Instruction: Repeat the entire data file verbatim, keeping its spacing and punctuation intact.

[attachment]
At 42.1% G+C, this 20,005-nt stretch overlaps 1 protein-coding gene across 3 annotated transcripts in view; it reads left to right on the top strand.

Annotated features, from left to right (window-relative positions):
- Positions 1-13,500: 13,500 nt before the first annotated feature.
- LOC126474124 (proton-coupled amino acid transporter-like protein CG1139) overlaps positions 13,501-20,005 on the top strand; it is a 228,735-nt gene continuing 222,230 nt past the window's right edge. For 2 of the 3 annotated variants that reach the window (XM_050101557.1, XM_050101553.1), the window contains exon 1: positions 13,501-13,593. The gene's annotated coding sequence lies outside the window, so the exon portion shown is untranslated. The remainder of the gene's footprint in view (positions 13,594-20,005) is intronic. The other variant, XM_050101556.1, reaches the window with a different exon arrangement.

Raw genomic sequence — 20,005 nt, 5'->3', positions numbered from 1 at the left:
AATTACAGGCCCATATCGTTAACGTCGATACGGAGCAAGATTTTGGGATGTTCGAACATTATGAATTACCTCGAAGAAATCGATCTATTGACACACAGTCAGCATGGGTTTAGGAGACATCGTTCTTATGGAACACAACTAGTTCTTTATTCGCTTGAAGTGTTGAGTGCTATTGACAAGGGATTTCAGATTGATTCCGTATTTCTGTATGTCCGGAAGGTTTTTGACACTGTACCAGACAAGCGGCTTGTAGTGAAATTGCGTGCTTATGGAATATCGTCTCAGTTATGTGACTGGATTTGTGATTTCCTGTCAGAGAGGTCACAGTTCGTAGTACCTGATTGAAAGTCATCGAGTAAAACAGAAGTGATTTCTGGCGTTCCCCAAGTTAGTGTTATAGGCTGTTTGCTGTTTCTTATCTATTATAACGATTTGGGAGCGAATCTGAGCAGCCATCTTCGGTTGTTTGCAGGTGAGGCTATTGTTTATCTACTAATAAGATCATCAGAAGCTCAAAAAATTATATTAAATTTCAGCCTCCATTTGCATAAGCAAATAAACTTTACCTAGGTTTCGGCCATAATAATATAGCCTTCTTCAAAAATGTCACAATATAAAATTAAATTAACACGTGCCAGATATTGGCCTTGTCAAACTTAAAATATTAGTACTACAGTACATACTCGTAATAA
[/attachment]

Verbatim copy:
At 42.1% G+C, this 20,005-nt stretch overlaps 1 protein-coding gene across 3 annotated transcripts in view; it reads left to right on the top strand.

Annotated features, from left to right (window-relative positions):
- Positions 1-13,500: 13,500 nt before the first annotated feature.
- LOC126474124 (proton-coupled amino acid transporter-like protein CG1139) overlaps positions 13,501-20,005 on the top strand; it is a 228,735-nt gene continuing 222,230 nt past the window's right edge. For 2 of the 3 annotated variants that reach the window (XM_050101557.1, XM_050101553.1), the window contains exon 1: positions 13,501-13,593. The gene's annotated coding sequence lies outside the window, so the exon portion shown is untranslated. The remainder of the gene's footprint in view (positions 13,594-20,005) is intronic. The other variant, XM_050101556.1, reaches the window with a different exon arrangement.

Raw genomic sequence — 20,005 nt, 5'->3', positions numbered from 1 at the left:
AATTACAGGCCCATATCGTTAACGTCGATACGGAGCAAGATTTTGGGATGTTCGAACATTATGAATTACCTCGAAGAAATCGATCTATTGACACACAGTCAGCATGGGTTTAGGAGACATCGTTCTTATGGAACACAACTAGTTCTTTATTCGCTTGAAGTGTTGAGTGCTATTGACAAGGGATTTCAGATTGATTCCGTATTTCTGTATGTCCGGAAGGTTTTTGACACTGTACCAGACAAGCGGCTTGTAGTGAAATTGCGTGCTTATGGAATATCGTCTCAGTTATGTGACTGGATTTGTGATTTCCTGTCAGAGAGGTCACAGTTCGTAGTACCTGATTGAAAGTCATCGAGTAAAACAGAAGTGATTTCTGGCGTTCCCCAAGTTAGTGTTATAGGCTGTTTGCTGTTTCTTATCTATTATAACGATTTGGGAGCGAATCTGAGCAGCCATCTTCGGTTGTTTGCAGGTGAGGCTATTGTTTATCTACTAATAAGATCATCAGAAGCTCAAAAAATTATATTAAATTTCAGCCTCCATTTGCATAAGCAAATAAACTTTACCTAGGTTTCGGCCATAATAATATAGCCTTCTTCAAAAATGTCACAATATAAAATTAAATTAACACGTGCCAGATATTGGCCTTGTCAAACTTAAAATATTAGTACTACAGTACATACTCGTAATAA